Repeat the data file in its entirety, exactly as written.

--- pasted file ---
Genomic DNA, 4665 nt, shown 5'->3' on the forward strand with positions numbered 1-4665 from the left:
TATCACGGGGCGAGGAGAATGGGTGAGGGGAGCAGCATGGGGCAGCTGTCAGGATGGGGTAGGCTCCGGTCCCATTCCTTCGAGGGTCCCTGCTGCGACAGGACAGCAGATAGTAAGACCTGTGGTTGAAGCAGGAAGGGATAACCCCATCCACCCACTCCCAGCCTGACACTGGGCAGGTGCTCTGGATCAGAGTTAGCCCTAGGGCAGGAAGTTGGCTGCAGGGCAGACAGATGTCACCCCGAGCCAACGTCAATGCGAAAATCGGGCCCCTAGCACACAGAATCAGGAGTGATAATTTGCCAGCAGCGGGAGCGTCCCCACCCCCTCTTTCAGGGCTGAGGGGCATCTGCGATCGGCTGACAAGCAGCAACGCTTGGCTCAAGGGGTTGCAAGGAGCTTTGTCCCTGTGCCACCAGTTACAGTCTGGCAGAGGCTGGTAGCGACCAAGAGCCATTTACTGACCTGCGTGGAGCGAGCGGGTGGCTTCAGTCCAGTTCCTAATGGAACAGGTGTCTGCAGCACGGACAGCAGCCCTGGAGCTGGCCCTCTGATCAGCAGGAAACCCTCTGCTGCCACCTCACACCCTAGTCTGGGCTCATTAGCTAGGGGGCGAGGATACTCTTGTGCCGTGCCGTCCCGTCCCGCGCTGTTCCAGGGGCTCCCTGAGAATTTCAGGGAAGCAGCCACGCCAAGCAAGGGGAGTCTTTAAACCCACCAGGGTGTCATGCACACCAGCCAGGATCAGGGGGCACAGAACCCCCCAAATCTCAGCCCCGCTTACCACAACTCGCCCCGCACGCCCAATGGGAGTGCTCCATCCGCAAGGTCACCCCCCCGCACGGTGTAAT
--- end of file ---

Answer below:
Genomic DNA, 4665 nt, shown 5'->3' on the forward strand with positions numbered 1-4665 from the left:
TATCACGGGGCGAGGAGAATGGGTGAGGGGAGCAGCATGGGGCAGCTGTCAGGATGGGGTAGGCTCCGGTCCCATTCCTTCGAGGGTCCCTGCTGCGACAGGACAGCAGATAGTAAGACCTGTGGTTGAAGCAGGAAGGGATAACCCCATCCACCCACTCCCAGCCTGACACTGGGCAGGTGCTCTGGATCAGAGTTAGCCCTAGGGCAGGAAGTTGGCTGCAGGGCAGACAGATGTCACCCCGAGCCAACGTCAATGCGAAAATCGGGCCCCTAGCACACAGAATCAGGAGTGATAATTTGCCAGCAGCGGGAGCGTCCCCACCCCCTCTTTCAGGGCTGAGGGGCATCTGCGATCGGCTGACAAGCAGCAACGCTTGGCTCAAGGGGTTGCAAGGAGCTTTGTCCCTGTGCCACCAGTTACAGTCTGGCAGAGGCTGGTAGCGACCAAGAGCCATTTACTGACCTGCGTGGAGCGAGCGGGTGGCTTCAGTCCAGTTCCTAATGGAACAGGTGTCTGCAGCACGGACAGCAGCCCTGGAGCTGGCCCTCTGATCAGCAGGAAACCCTCTGCTGCCACCTCACACCCTAGTCTGGGCTCATTAGCTAGGGGGCGAGGATACTCTTGTGCCGTGCCGTCCCGTCCCGCGCTGTTCCAGGGGCTCCCTGAGAATTTCAGGGAAGCAGCCACGCCAAGCAAGGGGAGTCTTTAAACCCACCAGGGTGTCATGCACACCAGCCAGGATCAGGGGGCACAGAACCCCCCAAATCTCAGCCCCGCTTACCACAACTCGCCCCGCACGCCCAATGGGAGTGCTCCATCCGCAAGGTCACCCCCCCGCACGGTGTAAT